Cleveland, Grover (ON HOLD)

ALS accepting Henry Villard's dinner invitation the day of his re-election to his 2nd term as President

Price: $450.00

Description:
(1837-1908) US President 1885-1889 & 1893-1897. First President married in the White House. The presidential election of 1892 was held on Tuesday, November 8, 1892, a re-match of the closely contested 1888 presidential election. Former Democratic President Cleveland and incumbent Republican presiddnt Benjamin Harrison both ran for election to a 2nd term. In this re-match, Cleveland won both the popular and electoral vote, becoming the first person elected to a second, non-consecutive presidential term. ALS on 6 x 4 white embossed "12 West Fifty-First Street" letterhead, New York City, November 8 1892, to Mr. (Henry) Villard, in full: "It gives me great pleasure to accept your kind invitation to dine on Thursday the seventeenth instant at half past seven. Yours sincerely [signed] Grover Cleveland." HENRY VILLARD (b. Ferdinand H. G. Hilgard, 1835-1900) Bavarian-born journalist and financier, he emigrated to the US as a teenager without his parents' knowledge, changing his name to Villard to avoid being sent back to Europe. He made his way west, briefly studying law as he developed a career in journalism. He became a war correspondent first covering the Civil War (becoming a pacifist as a result), and later covered the Austro-Prussian War for the Chicago Tribune. He went back to Germany for his health in 1870 and while there, became involved in investments in American railroads. He returned to the US in 1874 to oversee German investments in the Oregon and California Railroad. Impressed with Oregon's natural resources, he acquired several rail and steamship companies, and pursued a rail line from Portland to the Pacific Ocean. Also in the 1880s, Villard acquired the New York Evening Post and The Nation. He also had a hand in the large electric power business founded by Thomas Edison, merging the Edison Electric Light Company, Edison Lamp Company of Newark, New Jersey, and the Edison Machine Works at Schenectady, New York to form the Edison General Electric Company. He was the president of this concern until 1892 when he was forced out after J. P. Morgan engineered a merger with the Thomson-Houston Electric Company that put that companies board in control of the new enterprise, renamed General Electric. He was the first benefactor of the University of Oregon and contributed to other universities, churches, hospitals, and orphanages.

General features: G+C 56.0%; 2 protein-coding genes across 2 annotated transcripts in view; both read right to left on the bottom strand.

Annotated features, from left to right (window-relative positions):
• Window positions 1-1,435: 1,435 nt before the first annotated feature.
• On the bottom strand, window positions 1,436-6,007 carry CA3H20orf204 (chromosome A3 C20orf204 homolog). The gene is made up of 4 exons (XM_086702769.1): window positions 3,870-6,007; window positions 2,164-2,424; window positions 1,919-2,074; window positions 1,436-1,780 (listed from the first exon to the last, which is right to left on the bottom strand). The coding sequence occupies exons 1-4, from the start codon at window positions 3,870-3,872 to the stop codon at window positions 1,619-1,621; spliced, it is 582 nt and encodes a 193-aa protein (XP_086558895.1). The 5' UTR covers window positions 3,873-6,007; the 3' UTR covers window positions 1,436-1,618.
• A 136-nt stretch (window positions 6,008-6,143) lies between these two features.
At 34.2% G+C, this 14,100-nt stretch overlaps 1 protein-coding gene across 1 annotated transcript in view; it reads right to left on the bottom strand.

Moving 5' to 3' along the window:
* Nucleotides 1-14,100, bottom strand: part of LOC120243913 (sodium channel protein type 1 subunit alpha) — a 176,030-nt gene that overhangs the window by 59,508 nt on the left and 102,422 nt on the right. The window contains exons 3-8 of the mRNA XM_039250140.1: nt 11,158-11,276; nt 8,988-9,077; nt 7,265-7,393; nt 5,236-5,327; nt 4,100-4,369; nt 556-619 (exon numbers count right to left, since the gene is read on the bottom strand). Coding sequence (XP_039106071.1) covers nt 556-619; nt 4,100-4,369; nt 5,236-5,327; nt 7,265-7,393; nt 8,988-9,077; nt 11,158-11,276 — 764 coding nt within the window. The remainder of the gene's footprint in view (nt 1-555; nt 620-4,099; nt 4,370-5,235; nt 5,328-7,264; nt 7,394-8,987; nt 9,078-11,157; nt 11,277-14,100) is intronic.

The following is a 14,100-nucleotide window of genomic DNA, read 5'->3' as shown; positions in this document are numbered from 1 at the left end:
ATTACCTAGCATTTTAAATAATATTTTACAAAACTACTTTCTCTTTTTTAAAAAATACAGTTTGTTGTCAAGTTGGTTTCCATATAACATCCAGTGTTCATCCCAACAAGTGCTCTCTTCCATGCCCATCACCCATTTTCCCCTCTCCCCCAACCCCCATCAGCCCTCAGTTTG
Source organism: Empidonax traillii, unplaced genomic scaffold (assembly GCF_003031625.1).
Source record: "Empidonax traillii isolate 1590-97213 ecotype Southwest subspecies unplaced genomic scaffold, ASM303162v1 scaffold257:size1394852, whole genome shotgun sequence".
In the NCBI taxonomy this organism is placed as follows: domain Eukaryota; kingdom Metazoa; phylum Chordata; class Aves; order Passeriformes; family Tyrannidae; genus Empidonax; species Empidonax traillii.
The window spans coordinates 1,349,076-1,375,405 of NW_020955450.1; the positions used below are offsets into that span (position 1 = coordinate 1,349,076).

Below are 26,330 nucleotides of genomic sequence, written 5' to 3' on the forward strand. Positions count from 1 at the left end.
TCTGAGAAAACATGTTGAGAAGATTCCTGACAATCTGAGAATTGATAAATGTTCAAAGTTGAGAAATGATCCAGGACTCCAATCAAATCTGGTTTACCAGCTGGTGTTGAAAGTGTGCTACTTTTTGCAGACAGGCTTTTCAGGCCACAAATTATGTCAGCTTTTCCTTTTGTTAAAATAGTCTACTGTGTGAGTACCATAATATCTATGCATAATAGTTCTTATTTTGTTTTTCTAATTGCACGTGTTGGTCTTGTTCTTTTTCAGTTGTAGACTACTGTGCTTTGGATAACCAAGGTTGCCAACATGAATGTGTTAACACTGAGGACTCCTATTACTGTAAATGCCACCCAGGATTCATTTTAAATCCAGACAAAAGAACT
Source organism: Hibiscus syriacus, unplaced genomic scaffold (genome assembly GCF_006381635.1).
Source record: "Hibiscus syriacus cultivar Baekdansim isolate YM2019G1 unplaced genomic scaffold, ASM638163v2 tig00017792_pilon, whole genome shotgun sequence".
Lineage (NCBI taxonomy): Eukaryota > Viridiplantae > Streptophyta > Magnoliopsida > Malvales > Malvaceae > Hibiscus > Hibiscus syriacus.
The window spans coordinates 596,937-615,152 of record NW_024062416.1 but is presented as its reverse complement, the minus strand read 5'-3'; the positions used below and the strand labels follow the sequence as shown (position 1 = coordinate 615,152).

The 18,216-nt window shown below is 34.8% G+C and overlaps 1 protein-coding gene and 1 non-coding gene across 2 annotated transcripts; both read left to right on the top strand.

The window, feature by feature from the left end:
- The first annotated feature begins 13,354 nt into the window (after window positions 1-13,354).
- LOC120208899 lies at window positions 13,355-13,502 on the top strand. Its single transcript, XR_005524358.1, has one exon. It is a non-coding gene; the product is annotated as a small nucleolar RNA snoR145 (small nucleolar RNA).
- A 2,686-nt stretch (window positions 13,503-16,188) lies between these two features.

Condition: Very good, slight top left corner bend, center fold, light small stain at top left edge
Type:letter






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